Watching the ResponsibleOhio PR machine at work has been like witnessing an overly confident, opportunistic squirrel slowly die after a fatal fall incurred from reaching too far out on a branch for a nut. Recently, the campaign addressed naysayers by claiming that limited production will prevent low-quality or tainted product from making it to market.
Critics quickly countered that states like Washington and Oregon employ the simple process of testing. In states where recreational cannabis is legal, testing laboratories are quickly emerging to ensure the safety of cannabis and related products in an effort to help dispensaries and retail outlets comply with state regulations and protect patients.
Advocates Concerned about Precedent
Cannabis advocates and activists around the country are closely watching this situation. The fear is that, if it passes, ResponsibleOhio will send a message to similar well-heeled investors throughout the nation that citizens in other states might be willing to accept a constitutional amendment granting investors a closed market and, thus, guaranteed revenue based on a lack of competition.
Similarly, if ResponsibleOhio fails — whether from a shortfall of valid signatures, lack of votes in November, or being overruled by the passage of HJR4 — it will send a signal to investors eager to cash in on the “green rush” that there are limits to what state legislatures and citizens are willing to accept in exchange for legal pot.
Marijuana, specifically medical cannabis, has been getting plenty of press lately. CNN recently aired Weed 3, the third installment in Dr. Sanjay Gupta’s marijuana documentary series. In it, Gupta focused on the medical benefits of cannabis, specifically to treat veterans with PTSD. The show also covered the tremendous bureaucratic hurdles that prevent effective marijuana research.
The documentary, an objective and moderate survey of current marijuana research studies and the politics behind legal pot, has been viewed by millions, serving as a powerful educational tool. Gupta, known for his former opposition to medical cannabis, is now one of its most ardent supporters.
Progress Meets Republican Defiance
Despite educational documentaries like Weed 3, medical cannabis laws in 24 states, and a middle America that is waking to the reality of marijuana efficacy, powerful Luddites — typically in the form of Republican senators and governors — still wield power and influence. Within the past week, three prominent conservative politicians, all of whom are mulling the office of president, have gone public with their opposition to marijuana legalization at any level — medicinal or recreational.
Earlier this week, New Jersey governor Chris Christie said during an interview that, if president, he would enforce federal law in all states that currently permit medical or recreational use of cannabis. In other words, Christie would openly oppose the will of the voters in any state in the nation that went counter to federal law and legalized any type of cannabis use.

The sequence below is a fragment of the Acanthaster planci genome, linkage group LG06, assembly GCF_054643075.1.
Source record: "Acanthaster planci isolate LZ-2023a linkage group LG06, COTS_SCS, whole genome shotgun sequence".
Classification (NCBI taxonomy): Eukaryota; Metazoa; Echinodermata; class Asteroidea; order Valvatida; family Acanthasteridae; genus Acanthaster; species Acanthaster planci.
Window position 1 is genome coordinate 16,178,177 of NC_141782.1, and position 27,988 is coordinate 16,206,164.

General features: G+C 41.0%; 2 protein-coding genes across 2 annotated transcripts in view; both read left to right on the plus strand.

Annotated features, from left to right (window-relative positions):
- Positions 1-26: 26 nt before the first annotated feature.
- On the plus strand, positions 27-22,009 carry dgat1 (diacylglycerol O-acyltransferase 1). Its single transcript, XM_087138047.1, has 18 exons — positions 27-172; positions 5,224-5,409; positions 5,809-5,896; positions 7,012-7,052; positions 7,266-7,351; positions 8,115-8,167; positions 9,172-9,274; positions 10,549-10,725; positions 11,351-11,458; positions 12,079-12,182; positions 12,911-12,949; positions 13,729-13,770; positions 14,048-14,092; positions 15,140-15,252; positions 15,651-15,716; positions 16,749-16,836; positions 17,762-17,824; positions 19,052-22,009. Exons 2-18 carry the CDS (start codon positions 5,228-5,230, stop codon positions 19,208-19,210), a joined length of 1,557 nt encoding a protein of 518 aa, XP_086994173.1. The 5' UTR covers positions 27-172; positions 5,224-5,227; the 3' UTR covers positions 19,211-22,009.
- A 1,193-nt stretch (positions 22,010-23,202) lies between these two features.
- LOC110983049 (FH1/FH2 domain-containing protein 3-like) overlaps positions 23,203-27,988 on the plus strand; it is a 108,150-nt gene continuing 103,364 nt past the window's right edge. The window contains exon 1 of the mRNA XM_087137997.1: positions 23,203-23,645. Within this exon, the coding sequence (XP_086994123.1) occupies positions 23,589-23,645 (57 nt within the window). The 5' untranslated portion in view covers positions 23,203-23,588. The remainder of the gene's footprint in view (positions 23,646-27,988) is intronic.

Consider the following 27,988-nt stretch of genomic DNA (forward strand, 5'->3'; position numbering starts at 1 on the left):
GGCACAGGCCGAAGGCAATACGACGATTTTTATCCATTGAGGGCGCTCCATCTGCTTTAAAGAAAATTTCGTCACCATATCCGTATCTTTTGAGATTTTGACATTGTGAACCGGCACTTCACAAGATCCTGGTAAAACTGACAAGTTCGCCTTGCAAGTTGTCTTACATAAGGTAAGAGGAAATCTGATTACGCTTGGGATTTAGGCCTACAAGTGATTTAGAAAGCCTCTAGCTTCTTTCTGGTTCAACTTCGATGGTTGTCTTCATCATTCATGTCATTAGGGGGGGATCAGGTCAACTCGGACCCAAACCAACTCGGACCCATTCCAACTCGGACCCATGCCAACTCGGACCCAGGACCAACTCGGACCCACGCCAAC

Rubio Echoes Christie
Adding to this conservative dialog is Marco Rubio, the junior senator from Florida who, like Christie, is rumored to be contemplating a presidential run in 2016. While being interviewed by radio host Hugh Hewitt, Rubio expressed his respect for states crafting their own laws, but ultimately said that federal law should trump the efforts of renegade states to legalize marijuana. Rubio told Hewitt during his interview:
“I think we need to enforce our federal laws. Now do states have a right to do what they want? They don’t agree with it, but they have their rights. But they don’t have a right to write federal policy as well….”
“I don’t believe we should be in the business of legalizing additional intoxicants in this country for the primary reason that when you legalize something, what you’re sending a message to young people is it can’t be that bad, because if it was that bad, it wouldn’t be legal.”
Kasich will Oppose ResponsibleOhio
Finally, another 2016 Republican presidential nominee hopeful, John Kasich, the governor of Ohio, also spoke out on Hewitt’s show about his stance on marijuana legalization. Kasich said he is “totally opposed” to legalization, but also said he’s not sure that, as president, he would oppose states like Colorado and Washington that have imposed legalization that goes counter to federal law.
Kasich turns out to be the most moderate when it comes to cannabis legalization among these three possible Republican presidential candidates. While he said, if president, he wouldn’t interfere with states that choose to legalize, he did say that he is officially opposed to any legalization effort in his own state — a thinly veiled reference to ResponsibleOhio and its 2015 ballot initiative to legalize both recreational and medical cannabis in the Buckeye State.
Despite his prediction that, as president, he’d allow states like Colorado and Alaska to legalize cannabis within their own borders, Kasich compared the dangers of cannabis to heroin, proving his ignorance of medical efficacy issues. For those in Ohio who are excited about the prospects of legal medical and recreational cannabis, it should be remembered that Ohio’s efforts to legalize will be opposed not only by Kasich and most of the Ohio legislature, but also by a variety of conservative factions within government, business, and organized religion.
Cannabis consumers and those who advocate medical marijuana are excited. As they should be.